Monday, January 17, 2005

UNMIK chief "disappointed" over Serbian president's, premier's choice of topic

Following a one-day visit to Belgrade and his meeting with Serbian President Boris Tadic and Prime Minister Vojislav Kostunica, UNMIK [UN Interim Administration Mission in Kosovo] chief Soeren Jessen-Petersen has reiterated his invitation to the Serbian leadership to join UNMIK and Kosovo institutions in high-level talks regarding the issues of joint interest, such as the issue of security.

A statement from UNMIK said that Petersen had informed the president and the prime minister about progress made regarding decentralization [in Kosovo] and he reiterated his invitation for a continuation of direct dialogue about missing persons.

"Prime Minister Kostunica and President Tadic almost completely focused on the issue of electricity supply to Batuse and Lipljan villages populated by the Serbs. These villages have been without electricity since there has been a fault in the grid, following villagers' refusal to pay their bills to the KEK [Kosovo Energy Corporation], which is a condition for fixing the problem, and this is a policy applicable to all KEK consumers", the statement said.

The UNMIK chief said that he "understood their concern, especially regarding individual cases where people face difficult living conditions. He asked his former adviser for minority issues, Craig Jenness, to visit these villages in company of Kosovo Serb representatives in order to establish precise reasons why these inhabitants were unable to pay for their bills".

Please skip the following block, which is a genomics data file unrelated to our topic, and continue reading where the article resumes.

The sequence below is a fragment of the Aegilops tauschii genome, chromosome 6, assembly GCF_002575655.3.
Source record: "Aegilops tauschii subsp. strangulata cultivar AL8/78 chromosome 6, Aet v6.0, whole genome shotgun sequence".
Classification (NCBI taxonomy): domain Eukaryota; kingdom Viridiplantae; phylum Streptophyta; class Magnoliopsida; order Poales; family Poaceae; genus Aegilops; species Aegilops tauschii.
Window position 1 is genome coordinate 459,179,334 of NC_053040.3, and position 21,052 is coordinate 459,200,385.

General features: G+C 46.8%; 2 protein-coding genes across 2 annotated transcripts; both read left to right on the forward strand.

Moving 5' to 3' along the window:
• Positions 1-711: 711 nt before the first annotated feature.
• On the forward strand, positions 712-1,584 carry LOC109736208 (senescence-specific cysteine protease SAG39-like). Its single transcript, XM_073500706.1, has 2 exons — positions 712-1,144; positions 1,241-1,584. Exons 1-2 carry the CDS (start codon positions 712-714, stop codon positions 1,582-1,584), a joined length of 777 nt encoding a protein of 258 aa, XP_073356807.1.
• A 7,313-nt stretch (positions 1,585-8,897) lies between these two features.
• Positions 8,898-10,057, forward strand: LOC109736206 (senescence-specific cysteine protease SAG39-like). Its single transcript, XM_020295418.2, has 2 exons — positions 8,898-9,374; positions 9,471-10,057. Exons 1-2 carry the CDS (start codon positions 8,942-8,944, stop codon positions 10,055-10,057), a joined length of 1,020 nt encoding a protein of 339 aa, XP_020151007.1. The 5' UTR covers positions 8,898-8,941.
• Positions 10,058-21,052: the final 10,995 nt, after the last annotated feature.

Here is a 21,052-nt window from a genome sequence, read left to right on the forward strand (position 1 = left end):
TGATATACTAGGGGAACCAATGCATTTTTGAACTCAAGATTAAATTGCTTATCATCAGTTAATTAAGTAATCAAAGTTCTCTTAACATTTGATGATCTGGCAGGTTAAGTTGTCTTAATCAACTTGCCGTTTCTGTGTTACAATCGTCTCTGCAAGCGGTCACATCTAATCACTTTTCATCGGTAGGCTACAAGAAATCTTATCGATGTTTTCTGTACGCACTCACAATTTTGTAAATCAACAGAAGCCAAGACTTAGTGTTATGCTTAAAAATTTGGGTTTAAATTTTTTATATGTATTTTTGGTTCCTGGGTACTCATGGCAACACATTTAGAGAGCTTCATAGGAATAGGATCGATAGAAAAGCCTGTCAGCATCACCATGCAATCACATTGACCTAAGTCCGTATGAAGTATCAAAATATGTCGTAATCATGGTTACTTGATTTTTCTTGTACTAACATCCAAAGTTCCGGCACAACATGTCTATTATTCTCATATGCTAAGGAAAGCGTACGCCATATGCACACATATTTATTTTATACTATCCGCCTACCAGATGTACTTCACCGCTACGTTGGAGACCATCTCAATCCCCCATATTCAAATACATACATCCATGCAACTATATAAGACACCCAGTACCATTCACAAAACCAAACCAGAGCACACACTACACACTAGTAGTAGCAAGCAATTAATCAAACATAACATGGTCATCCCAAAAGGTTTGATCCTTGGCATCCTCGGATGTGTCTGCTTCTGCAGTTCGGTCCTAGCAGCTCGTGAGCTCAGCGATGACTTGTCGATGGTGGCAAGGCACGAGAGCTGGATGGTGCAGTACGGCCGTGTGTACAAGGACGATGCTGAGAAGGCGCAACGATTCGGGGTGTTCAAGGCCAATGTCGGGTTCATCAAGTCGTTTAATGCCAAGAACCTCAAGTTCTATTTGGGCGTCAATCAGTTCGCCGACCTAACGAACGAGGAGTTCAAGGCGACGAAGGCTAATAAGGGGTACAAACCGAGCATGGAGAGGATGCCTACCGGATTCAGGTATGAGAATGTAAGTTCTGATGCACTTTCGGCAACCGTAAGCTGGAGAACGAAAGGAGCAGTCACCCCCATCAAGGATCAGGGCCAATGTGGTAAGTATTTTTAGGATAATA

"The KEK has a policy which I support, and this is that the people should pay for the services they use, which is the way these things are being done everywhere in the world. However, if there are individual cases of people living in difficult conditions, of course, we would immediately focus on them as humanitarian cases that must be solved through mechanisms of social protection," Petersen said.

Petersen said that he was "disappointed that the Serbian leaders did not focus on other equally important issues which he was ready to discuss".

"Such an attitude was inappropriate. Progress is being made over numerous issues which are of direct interest to Kosovo Serbs, especially with regard to decentralization. The clock is ticking, and we must move on. We believe that Belgrade could play a very useful role if it were to constructively engage regarding these important issues and this is why I am very sorry that they did not feel capable of doing this today. However, we must move on, which is what we are going to do," the statement said.

Petersen was also "disappointed with non-existence of a resolute devotion on part of the prime minister with regard to humanitarian issue of missing persons, despite an invitation by International Red Cross chairman Jakob Kellenberger last week and his personal invitation today that direct dialogue between Pristina and Belgrade be urgently continued".

UNMIK chief "nevertheless, intends to propose a date for a continuation of dialogue soon," the statement said.

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